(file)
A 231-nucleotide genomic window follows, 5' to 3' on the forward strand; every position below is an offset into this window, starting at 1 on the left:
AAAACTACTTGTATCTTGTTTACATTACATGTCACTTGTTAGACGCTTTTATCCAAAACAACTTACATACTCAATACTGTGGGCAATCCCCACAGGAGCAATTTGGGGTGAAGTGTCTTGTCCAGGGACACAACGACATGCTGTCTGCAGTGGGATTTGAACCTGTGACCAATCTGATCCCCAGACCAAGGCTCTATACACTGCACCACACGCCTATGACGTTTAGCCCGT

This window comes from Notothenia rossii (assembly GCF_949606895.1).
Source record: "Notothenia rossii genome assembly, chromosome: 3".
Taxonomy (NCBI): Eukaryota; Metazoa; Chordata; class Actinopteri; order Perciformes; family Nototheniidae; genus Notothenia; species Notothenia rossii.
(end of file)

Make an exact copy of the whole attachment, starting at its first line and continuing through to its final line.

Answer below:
A 231-nucleotide genomic window follows, 5' to 3' on the forward strand; every position below is an offset into this window, starting at 1 on the left:
AAAACTACTTGTATCTTGTTTACATTACATGTCACTTGTTAGACGCTTTTATCCAAAACAACTTACATACTCAATACTGTGGGCAATCCCCACAGGAGCAATTTGGGGTGAAGTGTCTTGTCCAGGGACACAACGACATGCTGTCTGCAGTGGGATTTGAACCTGTGACCAATCTGATCCCCAGACCAAGGCTCTATACACTGCACCACACGCCTATGACGTTTAGCCCGT

This window comes from Notothenia rossii (assembly GCF_949606895.1).
Source record: "Notothenia rossii genome assembly, chromosome: 3".
Taxonomy (NCBI): Eukaryota; Metazoa; Chordata; class Actinopteri; order Perciformes; family Nototheniidae; genus Notothenia; species Notothenia rossii.